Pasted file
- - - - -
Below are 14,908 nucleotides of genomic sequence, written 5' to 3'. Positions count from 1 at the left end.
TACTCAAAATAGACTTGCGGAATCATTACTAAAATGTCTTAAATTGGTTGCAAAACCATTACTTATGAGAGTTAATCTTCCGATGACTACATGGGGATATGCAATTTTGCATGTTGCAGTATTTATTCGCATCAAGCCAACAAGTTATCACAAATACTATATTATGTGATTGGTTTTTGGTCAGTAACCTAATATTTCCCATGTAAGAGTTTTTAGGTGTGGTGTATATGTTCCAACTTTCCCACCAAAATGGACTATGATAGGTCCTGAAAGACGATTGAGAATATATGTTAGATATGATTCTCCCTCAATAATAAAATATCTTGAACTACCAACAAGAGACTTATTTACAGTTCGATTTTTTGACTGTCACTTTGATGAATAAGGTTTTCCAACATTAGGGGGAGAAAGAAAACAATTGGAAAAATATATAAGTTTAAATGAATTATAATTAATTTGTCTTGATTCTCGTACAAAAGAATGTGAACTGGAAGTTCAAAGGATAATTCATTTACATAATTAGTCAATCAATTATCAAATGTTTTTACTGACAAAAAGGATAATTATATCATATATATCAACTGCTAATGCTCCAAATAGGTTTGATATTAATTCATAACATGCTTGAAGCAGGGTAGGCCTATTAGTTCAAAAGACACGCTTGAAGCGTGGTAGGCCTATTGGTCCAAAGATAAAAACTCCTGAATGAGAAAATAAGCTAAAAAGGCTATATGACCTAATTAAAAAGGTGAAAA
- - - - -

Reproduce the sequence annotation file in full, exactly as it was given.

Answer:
Below are 14,908 nucleotides of genomic sequence, written 5' to 3'. Positions count from 1 at the left end.
TACTCAAAATAGACTTGCGGAATCATTACTAAAATGTCTTAAATTGGTTGCAAAACCATTACTTATGAGAGTTAATCTTCCGATGACTACATGGGGATATGCAATTTTGCATGTTGCAGTATTTATTCGCATCAAGCCAACAAGTTATCACAAATACTATATTATGTGATTGGTTTTTGGTCAGTAACCTAATATTTCCCATGTAAGAGTTTTTAGGTGTGGTGTATATGTTCCAACTTTCCCACCAAAATGGACTATGATAGGTCCTGAAAGACGATTGAGAATATATGTTAGATATGATTCTCCCTCAATAATAAAATATCTTGAACTACCAACAAGAGACTTATTTACAGTTCGATTTTTTGACTGTCACTTTGATGAATAAGGTTTTCCAACATTAGGGGGAGAAAGAAAACAATTGGAAAAATATATAAGTTTAAATGAATTATAATTAATTTGTCTTGATTCTCGTACAAAAGAATGTGAACTGGAAGTTCAAAGGATAATTCATTTACATAATTAGTCAATCAATTATCAAATGTTTTTACTGACAAAAAGGATAATTATATCATATATATCAACTGCTAATGCTCCAAATAGGTTTGATATTAATTCATAACATGCTTGAAGCAGGGTAGGCCTATTAGTTCAAAAGACACGCTTGAAGCGTGGTAGGCCTATTGGTCCAAAGATAAAAACTCCTGAATGAGAAAATAAGCTAAAAAGGCTATATGACCTAATTAAAAAGGTGAAAA